After you’ve done this for a long enough time, you realize that it’s because I’m liking the compliments that the insults hit me. They’re hitting some deep fear that they might be true. If someone called me a hippopotamus, I don’t care. It’s not real. But if someone says, “Oh, you’re trying to play a fake guru,” that might hurt because sometimes I am trying to do that. And so if it reveals something about me, some conflict and some pain that already existed, then it hurts. Just by understanding how compliments puff me up, I can realize that insults bring me back down and the freedom comes from realizing that it’s not good or bad. I can continue to make that trade, but at least now I’m aware of why I feel bad when I see an insult.
Kapil: All of that would circle back to: “Do you really want to know? Are you the type of individual who really wants to know and understand where these things come from because you have a longing for getting over that for good?”
Naval: One doesn’t necessarily have to go through the understanding. It’s helpful to have these kinds of illusions because that’s how we function in society. You could argue society conditioned us in that way so we could be functional in normal society. But as you understand more of these things, one of the interesting things I’ve noticed is: as you peel the onion, it has to be done genuinely. Otherwise, it’s not real. Otherwise, it’s just another pleasure chase.
Kapil: Even “genuine” isn’t a rule. There’s no need to be genuine. That isn’t “good.” Like humility, it isn’t good to be humble. Nothing is “good.”
Naval: Yeah, if I’m engaging in self-improvement and I’m feeling good about it, then my mind will eventually be occupied with this new image of being this guy who’s good at self-improvement and I’ll just create another trap for myself.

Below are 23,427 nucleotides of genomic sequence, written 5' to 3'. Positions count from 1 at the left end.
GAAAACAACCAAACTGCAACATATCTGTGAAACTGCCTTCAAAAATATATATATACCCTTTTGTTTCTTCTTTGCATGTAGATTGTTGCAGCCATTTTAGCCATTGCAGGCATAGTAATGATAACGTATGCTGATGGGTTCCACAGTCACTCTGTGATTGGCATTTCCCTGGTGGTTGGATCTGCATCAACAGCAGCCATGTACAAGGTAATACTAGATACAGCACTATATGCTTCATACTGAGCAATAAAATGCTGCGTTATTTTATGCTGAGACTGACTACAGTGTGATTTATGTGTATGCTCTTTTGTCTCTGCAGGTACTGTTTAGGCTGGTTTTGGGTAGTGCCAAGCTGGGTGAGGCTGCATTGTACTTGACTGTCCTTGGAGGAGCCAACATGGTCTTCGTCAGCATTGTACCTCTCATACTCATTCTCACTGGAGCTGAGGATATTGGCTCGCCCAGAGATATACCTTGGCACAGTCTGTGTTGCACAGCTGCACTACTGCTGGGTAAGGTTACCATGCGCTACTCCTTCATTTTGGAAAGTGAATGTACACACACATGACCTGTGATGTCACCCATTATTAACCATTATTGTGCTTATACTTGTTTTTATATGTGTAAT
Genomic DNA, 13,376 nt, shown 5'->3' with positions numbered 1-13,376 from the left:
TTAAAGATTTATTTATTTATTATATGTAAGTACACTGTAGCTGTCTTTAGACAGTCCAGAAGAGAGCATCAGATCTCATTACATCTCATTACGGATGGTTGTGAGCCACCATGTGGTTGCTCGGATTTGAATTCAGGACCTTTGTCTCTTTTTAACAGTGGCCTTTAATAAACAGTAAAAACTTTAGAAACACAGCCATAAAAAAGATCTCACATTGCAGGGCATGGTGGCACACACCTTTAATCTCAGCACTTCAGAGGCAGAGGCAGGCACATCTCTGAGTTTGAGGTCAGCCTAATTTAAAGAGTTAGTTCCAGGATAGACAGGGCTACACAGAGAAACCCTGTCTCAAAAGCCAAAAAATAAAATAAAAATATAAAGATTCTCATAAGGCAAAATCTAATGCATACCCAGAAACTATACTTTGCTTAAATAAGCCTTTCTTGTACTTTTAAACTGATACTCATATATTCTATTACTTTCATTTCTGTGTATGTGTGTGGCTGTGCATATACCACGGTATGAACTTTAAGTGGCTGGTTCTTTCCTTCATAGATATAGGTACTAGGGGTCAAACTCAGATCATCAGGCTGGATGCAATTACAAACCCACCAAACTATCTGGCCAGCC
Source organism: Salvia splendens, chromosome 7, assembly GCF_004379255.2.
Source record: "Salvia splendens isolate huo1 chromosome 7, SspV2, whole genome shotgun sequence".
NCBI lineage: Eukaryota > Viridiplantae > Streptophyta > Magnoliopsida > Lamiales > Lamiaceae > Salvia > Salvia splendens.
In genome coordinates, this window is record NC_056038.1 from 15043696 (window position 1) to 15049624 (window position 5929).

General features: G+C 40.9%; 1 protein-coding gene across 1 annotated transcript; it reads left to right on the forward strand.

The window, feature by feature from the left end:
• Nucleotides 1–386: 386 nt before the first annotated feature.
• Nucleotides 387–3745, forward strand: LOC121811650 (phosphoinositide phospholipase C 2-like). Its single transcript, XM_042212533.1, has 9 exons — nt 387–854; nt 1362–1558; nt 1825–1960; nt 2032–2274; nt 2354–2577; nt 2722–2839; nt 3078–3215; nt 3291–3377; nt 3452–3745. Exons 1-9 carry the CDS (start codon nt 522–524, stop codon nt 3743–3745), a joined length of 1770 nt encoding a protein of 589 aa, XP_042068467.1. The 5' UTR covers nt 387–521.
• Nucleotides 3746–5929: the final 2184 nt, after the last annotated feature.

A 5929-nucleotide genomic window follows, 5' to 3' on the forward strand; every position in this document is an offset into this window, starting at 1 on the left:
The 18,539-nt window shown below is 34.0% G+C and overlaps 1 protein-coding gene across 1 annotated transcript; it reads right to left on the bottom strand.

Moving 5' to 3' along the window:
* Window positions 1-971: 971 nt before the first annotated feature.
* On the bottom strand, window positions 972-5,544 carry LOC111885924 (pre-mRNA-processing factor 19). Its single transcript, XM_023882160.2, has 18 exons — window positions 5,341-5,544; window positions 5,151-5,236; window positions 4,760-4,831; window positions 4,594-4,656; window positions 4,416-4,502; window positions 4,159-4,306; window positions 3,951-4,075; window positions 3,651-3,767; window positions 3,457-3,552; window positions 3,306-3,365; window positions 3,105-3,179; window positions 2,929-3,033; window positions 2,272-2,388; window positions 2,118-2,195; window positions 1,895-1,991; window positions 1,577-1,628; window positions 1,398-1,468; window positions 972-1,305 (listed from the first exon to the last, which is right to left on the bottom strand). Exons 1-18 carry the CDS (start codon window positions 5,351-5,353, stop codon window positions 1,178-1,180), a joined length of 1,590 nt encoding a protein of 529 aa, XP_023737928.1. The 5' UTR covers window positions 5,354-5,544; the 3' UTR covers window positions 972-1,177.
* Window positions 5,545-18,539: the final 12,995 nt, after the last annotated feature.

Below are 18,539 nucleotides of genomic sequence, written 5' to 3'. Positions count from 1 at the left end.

Kapil: It’s all a shell game. That’s exactly right.
Naval: One thing I’ve noticed is that one of the ways in which I know that I am finding truths out is that problem is solved for good.
Kapil: That’s exactly right.
Naval: I don’t have to revisit that same problem again because that problem is solved for good. Both my internal state and my external state “improve.” They change. “Improve” is a big word, so it’s more “they change.” Internally, I’m quieter. Externally, my life is less complicated.
Kapil: You have brought up a seminal point, which is: it is not about the journey. It absolutely is about the destination. You want to get to the point where you don’t have it anymore. You aren’t looking for treatments, you’re looking for a cure. There is a destination. It isn’t about spending the next 90 years getting assaulted and then feeling better, getting assaulted then putting tiger balm on it. It is about wanting to get over it.
Destination and journeys–that’s another lie. It’s not about journeys. It’s about destinations. Destinations require journeys, but everything that you do in your life is defined by the destination. The moment that you leave your house every single day, you have a destination. And the destination creates the avenue.
Naval: This is one of the social lies where everyone says about the journey, the journey is the reward. Yeah, the journey is the thing that you’re actually one. That’s where you are right now. But if you don’t get to a destination, you sort of wasted your time.